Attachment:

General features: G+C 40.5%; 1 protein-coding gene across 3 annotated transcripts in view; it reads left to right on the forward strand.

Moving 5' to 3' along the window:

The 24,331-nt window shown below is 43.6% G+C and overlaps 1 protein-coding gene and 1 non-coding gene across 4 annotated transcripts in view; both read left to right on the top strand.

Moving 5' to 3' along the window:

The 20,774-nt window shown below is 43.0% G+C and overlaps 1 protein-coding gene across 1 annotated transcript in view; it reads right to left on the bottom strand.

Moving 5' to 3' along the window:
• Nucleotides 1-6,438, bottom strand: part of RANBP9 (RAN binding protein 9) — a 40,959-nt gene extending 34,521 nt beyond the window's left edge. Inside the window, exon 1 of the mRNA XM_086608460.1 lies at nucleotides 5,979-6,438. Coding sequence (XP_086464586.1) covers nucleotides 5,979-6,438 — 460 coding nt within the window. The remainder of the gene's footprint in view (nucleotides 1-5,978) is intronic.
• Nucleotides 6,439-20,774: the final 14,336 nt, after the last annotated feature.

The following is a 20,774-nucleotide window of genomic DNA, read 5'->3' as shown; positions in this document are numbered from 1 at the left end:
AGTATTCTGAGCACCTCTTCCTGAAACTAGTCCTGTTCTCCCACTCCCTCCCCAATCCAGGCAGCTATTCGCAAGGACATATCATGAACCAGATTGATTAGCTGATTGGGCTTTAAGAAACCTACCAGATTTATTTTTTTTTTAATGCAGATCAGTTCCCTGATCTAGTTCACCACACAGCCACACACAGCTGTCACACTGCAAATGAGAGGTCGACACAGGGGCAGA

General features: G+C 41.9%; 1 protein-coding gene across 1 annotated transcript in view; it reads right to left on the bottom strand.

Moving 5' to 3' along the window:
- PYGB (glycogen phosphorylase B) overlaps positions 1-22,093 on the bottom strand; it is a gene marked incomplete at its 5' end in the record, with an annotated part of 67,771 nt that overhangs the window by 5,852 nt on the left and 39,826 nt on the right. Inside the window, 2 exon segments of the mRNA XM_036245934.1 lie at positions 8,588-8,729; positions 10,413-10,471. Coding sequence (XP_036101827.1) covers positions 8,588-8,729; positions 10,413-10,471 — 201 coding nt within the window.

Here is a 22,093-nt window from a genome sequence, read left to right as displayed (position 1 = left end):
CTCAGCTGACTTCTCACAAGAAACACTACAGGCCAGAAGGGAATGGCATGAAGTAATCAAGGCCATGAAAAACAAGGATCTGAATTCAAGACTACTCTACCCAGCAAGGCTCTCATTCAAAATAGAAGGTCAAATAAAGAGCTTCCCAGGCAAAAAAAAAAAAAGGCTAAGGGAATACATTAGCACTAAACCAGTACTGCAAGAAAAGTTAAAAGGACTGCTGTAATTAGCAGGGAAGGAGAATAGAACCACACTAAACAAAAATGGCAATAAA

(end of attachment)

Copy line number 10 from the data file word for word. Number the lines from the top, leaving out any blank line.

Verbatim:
AGTATTCTGAGCACCTCTTCCTGAAACTAGTCCTGTTCTCCCACTCCCTCCCCAATCCAGGCAGCTATTCGCAAGGACATATCATGAACCAGATTGATTAGCTGATTGGGCTTTAAGAAACCTACCAGATTTATTTTTTTTTTAATGCAGATCAGTTCCCTGATCTAGTTCACCACACAGCCACACACAGCTGTCACACTGCAAATGAGAGGTCGACACAGGGGCAGA